Their first album was more than respectable but the tuneage is a touch stronger and more consistent on "Burn Witch Burn", and the playing more focussed. It's nothing pretentious, just sparse and an undercurrent of vocal melody, much of the aformentioned provided by Rauky. The other guitarist, La Mouche, provides a foundation that's soaked in fuzz, while Clarisse's drumming gets the whole thing along at an energetic pace. The lack of a bass is not a drawback, as it rocks well enough. He doesn't make a big deal of it on the album cover but mainman Rauky, I'm reliably informed, plays guitar one-handed, squeezing unearthly noises out of its neck and putting most able-bodied six-stringers in the shade.
Simple songs done simply are, more often than not winners, when played with energy, and the highlights range from the squawling title track to "Motown soul", which is underlaid with crazy keyboards (courtesy of label owner and co-producer Lucas Trouble (late of the Vietnam Veterans) and trademark guitar squall. Rauky's vocals take on a Mark Mothersburgh quality on "G. bye darling" where an insistent guitar figure wins the day. Wah-wah is heard to best effect on "Don't wanna be a fucking insect" (hey - an understandable sentiment.)
The psych thread that runs through these songs makes Little Green Fairy something out of the ordinary. No surprise to find this band on Nova Express, an idiosyncratic label populated by some of France's best underground outfits. Lucas Trouble provides a gritty studio sound for these tunes without them sounding under-produced.
If you're casting around, looking to hear something a bit different, you can do worse than chase this down. In fact, you should go out of your way to prcocure a copy. It pushes some boundaries. - The Barman
GREEN FEEDBACK ON YOU Little Green Fairy (Mars Attacks Records)
The nature of Rock is that it sometimes comes seeping out of the most unlikely places. Sonic Assassin member Rauky leads the three-piece from southern France with the funny name. Southern France is a great place to visit but hasnt been renowned for Rock Action since Keef and Co copped the eviction notice back in the early 70s. This disc makes us wonder if were getting out enough (air fares to Europe will be gratefully accepted).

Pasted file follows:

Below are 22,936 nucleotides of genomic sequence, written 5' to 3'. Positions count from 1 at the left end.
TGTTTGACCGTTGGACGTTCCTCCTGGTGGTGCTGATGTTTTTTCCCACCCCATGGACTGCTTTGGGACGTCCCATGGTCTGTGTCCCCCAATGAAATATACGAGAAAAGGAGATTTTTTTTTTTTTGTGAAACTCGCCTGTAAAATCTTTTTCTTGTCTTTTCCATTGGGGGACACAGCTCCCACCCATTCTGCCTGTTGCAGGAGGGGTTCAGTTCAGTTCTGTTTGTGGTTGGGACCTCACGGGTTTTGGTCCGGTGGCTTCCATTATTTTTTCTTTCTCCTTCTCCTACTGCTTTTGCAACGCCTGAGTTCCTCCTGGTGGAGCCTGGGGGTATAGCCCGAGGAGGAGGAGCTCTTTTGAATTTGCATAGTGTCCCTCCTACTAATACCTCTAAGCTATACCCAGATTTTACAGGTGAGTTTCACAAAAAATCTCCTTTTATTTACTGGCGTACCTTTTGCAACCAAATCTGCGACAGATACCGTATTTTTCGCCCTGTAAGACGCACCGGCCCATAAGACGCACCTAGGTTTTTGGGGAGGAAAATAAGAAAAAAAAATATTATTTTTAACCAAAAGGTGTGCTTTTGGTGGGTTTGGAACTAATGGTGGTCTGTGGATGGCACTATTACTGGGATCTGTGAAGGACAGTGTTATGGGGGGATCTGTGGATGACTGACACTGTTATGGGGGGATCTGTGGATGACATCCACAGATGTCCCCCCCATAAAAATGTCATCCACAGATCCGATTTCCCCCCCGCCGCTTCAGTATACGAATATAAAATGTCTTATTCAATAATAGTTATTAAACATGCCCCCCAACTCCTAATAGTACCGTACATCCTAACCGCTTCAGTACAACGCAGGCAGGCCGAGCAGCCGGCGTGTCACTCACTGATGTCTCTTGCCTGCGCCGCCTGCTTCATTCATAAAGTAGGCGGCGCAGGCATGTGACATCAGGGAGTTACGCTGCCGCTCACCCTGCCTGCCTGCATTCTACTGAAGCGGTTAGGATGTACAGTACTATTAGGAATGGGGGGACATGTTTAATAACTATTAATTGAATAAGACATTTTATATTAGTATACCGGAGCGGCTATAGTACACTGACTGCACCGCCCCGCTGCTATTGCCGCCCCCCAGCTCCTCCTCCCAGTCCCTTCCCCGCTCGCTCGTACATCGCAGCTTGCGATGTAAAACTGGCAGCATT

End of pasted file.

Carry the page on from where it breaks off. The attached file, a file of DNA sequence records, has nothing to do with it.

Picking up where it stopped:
Little Green Fairy throws out enough feedback and wah-wah on the opening track, Lobotomy For Ever, to underline that this is no ordinary fairy story. These are psychedelic-tinged excursions into hard-edged rock-pop. Its a mixed bag, but its rarely boring. Most Bar patrons will find something worthy here.
Occasional Bar reviewer Laurent Van Bouvelen hipped us to the LGF a couple of years ago. He rated their live show as something special and occasional reports form others have said nothing to the contrary. Rauky, drummer Clarisse and second guitarist La Mouche (why do French musos always have enigmatic names?) mostly do without a bass player. One guitarist usually lays down a solid foundation while the other flies off into the ether. Clarisse is rock solid behind the traps, driving the beat without filling every possible hole.
Choose Your Real Style is a blast of catchy rock-pop that recalls Dave Grohls Foo Fighters without the sharp edges filed off. It stops abruptly, resurrects itself as a Beefheart afterthought, and then morphs back into its original form. Its brother is a cut called I Wish (You Bite the Dust) that appears later on the disc.
Theres a quirky cover of Creedences Bad Moon Rising that begs no-ones indulgence as it does its business in just over two minutes and pisses off. The Onlything is a bracing bit of straight-up rock and roll. Hippy Girls (You Are All Smell So Go to Hell) wins best title, hands down, but isnt that memorable.
The closing No Lies features guest vocalist Jo Lebb (Jos a he) and bassist Marc Hacquet (a Kevin K collaborator, I think) and is curiously out of place. It shapes as a piece of American Midwest heartland rock, before some arresting La Mouche and Rauky guitarwork kicks it clear of Springsteenland.
Interesting stuff and procurable via the LGF website - The Barman